In the screenshot below, I’ve entered our Circuit #1 values from our example. The calculator will then automatically find and use the appropriate wire cross-section area.

**Calculator tip:** D*o you have a custom cable or conductor you want to use? If yes, in the “Select Cable / Conductor Type” field, choose “Other / Custom.” Then enter your cable or conductor cross-section area in square inches.*

*Many times, you’ll use a cable or conductor not documented in the NEC. So, you wouldn’t find it in our database.*

**STEP #3: Enter your additional wires**

Hit “Add Row” for each additional wire type you want to place inside your conduit.

In our example, we have 5 total wire types. So, you’ll need to hit the “Add Row” button 4 times.

**STEP #4: Complete the wire inputs**

Repeat STEP #2 for each wire type. Enter all your wire information one by one.

**Calculator tip:** I*f you add an accidental extra row, don’t worry. At the rightmost end of each row, hit the “remove” button.*

**STEP #5: Calculate the conduit fill**

Now, just click the “Calculate” button, and voila, you’ll have your conduit size.

**Calculator tip:** *even after you hit “Calculate” you can go back and modify your inputs. Then hit “Calculate” again to get instantly updated results.*

**STEP #6: Output results**

Scroll down to see your output results after you hit “Calculate.” Here you’ll find all your calculated conduit and wire information. The output results include the following fields:

**Total Conductor Area:**The calculated total conductor cross-section area of all your inputted wires.**Conduit Size:**The calculated minimum conduit size allowed by the NEC.**Total Conduit Area:**The total cross-section area of your selected conduit size.**Total Conduit Fill:**The percent fill of your selected conduit size per your total wire cross-section area. In our example, the conduit fill calculates to 25.43%. Much less than the required 40%. In other words, all the wires combined only take up 25.43% of the total 2-inch conduit cross-section area.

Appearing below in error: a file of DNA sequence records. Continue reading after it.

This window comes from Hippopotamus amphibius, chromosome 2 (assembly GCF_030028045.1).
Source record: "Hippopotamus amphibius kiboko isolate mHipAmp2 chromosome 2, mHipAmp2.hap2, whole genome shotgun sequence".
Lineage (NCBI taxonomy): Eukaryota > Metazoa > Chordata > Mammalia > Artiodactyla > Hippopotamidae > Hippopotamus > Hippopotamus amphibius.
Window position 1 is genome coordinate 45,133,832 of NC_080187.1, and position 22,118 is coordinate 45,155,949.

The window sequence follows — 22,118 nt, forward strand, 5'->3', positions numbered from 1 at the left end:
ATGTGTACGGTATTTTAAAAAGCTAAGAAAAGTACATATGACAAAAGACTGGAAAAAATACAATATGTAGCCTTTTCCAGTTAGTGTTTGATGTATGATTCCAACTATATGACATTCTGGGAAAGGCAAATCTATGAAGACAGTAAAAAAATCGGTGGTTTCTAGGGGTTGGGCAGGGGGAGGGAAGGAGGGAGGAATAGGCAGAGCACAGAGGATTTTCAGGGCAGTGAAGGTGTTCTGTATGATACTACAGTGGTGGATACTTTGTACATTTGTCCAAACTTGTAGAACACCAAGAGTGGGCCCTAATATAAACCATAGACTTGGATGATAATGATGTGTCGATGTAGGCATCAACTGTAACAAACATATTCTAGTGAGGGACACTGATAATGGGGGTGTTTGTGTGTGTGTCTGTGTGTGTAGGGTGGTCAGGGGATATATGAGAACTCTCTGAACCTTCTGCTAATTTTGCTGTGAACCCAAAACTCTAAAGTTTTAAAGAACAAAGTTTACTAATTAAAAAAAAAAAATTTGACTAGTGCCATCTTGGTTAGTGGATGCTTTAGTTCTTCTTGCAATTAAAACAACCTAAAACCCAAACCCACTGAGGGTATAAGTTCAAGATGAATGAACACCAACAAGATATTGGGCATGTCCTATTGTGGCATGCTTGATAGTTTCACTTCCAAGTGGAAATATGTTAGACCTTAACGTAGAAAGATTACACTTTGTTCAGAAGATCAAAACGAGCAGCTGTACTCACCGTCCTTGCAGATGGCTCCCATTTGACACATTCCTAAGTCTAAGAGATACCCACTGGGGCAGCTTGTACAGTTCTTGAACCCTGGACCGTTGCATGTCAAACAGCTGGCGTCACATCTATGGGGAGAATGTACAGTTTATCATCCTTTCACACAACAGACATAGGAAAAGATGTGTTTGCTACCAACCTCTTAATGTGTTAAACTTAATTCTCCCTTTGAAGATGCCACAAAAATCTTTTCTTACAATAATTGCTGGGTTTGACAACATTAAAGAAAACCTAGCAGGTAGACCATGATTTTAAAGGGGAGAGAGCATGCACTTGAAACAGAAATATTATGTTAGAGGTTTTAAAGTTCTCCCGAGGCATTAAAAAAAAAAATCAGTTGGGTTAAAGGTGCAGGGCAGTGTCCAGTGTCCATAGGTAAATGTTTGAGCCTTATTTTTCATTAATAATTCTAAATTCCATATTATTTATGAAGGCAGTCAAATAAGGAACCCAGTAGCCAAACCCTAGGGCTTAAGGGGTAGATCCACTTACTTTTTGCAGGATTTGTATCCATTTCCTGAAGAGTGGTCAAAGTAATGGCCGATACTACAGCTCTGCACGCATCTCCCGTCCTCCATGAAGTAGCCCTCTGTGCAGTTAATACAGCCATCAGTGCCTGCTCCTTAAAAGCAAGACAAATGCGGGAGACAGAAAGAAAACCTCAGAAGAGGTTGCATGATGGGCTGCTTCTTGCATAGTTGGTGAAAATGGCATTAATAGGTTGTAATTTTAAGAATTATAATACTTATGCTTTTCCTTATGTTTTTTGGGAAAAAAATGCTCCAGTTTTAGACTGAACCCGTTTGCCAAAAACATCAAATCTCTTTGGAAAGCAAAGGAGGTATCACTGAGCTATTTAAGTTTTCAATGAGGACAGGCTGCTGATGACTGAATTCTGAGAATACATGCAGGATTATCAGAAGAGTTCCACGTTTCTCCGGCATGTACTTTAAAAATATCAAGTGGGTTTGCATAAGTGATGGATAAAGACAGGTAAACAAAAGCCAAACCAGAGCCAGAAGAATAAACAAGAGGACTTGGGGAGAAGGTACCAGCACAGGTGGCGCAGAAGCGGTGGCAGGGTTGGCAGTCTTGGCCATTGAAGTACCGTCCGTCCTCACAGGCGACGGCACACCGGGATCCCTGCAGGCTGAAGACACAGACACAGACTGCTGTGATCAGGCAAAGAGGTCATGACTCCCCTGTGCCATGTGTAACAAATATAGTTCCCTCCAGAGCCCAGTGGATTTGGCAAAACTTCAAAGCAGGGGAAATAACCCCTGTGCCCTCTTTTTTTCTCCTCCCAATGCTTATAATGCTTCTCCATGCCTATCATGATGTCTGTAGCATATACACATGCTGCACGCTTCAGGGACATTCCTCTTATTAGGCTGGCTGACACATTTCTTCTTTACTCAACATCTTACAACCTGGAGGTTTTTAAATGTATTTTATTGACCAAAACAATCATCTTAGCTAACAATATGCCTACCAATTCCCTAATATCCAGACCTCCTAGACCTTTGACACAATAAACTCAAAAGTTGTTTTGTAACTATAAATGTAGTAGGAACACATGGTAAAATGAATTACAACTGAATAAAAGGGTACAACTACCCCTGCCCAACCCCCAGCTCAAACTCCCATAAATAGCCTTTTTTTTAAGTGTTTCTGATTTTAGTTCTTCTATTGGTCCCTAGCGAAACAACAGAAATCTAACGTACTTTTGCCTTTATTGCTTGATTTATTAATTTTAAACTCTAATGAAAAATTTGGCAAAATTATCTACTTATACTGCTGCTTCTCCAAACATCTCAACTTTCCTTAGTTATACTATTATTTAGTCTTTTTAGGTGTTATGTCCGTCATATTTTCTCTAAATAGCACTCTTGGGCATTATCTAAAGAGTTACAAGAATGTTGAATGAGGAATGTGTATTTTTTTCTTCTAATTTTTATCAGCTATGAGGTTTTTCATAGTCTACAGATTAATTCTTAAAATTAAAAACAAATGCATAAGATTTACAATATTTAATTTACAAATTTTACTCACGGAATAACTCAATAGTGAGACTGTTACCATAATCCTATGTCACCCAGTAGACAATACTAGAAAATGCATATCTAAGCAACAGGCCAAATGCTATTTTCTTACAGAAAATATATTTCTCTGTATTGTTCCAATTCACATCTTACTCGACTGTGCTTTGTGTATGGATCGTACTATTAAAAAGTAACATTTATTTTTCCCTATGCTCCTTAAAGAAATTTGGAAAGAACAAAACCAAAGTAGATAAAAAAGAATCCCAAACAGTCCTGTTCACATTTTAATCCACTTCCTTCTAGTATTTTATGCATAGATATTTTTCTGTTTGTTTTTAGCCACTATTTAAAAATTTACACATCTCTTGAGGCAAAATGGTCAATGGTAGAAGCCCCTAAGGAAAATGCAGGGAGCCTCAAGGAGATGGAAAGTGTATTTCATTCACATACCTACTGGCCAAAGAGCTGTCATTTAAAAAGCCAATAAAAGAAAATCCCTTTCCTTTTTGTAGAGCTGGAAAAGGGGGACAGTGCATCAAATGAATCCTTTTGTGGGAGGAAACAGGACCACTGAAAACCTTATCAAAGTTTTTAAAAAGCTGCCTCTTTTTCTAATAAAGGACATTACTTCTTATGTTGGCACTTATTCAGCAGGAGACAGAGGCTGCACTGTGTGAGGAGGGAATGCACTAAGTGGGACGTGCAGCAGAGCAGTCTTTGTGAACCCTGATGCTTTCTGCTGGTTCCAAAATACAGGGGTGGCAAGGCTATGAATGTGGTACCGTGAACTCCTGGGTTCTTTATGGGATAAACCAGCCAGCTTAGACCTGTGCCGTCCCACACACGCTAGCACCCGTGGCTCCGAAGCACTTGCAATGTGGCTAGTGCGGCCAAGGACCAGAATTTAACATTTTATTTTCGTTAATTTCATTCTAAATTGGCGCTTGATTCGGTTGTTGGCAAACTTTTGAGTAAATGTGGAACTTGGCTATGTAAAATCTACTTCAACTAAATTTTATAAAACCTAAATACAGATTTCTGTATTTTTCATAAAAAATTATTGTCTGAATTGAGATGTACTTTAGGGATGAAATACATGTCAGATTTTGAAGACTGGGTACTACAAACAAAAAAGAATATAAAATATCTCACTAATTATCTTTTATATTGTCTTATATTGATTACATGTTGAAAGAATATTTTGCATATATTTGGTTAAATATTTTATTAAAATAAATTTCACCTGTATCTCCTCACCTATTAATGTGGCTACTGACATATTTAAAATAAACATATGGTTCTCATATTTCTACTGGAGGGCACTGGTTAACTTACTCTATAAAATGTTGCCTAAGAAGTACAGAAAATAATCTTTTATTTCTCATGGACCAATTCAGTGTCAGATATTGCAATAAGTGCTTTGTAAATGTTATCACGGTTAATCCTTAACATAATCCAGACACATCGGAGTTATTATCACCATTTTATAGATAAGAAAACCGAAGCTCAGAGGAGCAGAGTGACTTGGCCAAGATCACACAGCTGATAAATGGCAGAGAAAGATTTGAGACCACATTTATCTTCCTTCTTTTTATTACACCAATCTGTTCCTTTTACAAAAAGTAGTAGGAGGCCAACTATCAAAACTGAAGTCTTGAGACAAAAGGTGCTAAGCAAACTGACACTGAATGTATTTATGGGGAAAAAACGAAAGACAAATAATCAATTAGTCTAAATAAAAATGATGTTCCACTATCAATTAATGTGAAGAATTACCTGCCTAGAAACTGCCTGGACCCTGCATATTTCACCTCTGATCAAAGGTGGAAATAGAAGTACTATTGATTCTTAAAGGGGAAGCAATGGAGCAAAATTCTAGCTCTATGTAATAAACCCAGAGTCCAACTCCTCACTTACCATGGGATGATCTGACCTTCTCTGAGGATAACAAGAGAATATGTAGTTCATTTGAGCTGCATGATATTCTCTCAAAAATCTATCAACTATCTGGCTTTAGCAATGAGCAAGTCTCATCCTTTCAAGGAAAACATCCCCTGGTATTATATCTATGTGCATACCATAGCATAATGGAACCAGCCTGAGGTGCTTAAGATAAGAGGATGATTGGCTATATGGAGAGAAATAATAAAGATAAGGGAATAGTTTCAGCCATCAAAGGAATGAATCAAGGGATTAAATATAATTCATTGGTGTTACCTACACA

**Comparing our output results**

We found our calculated total wire cross-section area of 0.8369 in² and 2″ conduit size, checks with the hand calculations.

The only difference is, you saved a lot of time. If nothing else, this calculator is a great way to check your hand calculation results.

Additionally, it allows you to edit and explore different conduit-fill scenarios without pulling out your hair. All the while ensuring compliance with the NEC.

**Conclusion**

We welcome any suggestions for added features and feedback on areas for improvement.

Our goal is to make calculating conduit sizes for cables and wires easy for all users.

*How do you typically calculate conduit size for cables?*

Koosha started Engineer Calcs in 2020 to help people better understand the engineering and construction industry, and to discuss various science and engineering-related topics to make people think. He has been working in the engineering and tech industry in California for over 15 years now and is a licensed professional electrical engineer, and also has various entrepreneurial pursuits.

Koosha has an extensive background in the design and specification of electrical systems with areas of expertise including power generation, transmission, distribution, instrumentation and controls, and water distribution and pumping as well as alternative energy (wind, solar, geothermal, and storage).

Koosha is most interested in engineering innovations, the cosmos, our history and future, sports, and fitness.